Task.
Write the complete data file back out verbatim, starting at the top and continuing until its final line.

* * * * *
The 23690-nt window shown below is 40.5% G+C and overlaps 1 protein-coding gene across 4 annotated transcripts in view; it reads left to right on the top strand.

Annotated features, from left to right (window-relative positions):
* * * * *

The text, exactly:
The 23690-nt window shown below is 40.5% G+C and overlaps 1 protein-coding gene across 4 annotated transcripts in view; it reads left to right on the top strand.

Annotated features, from left to right (window-relative positions):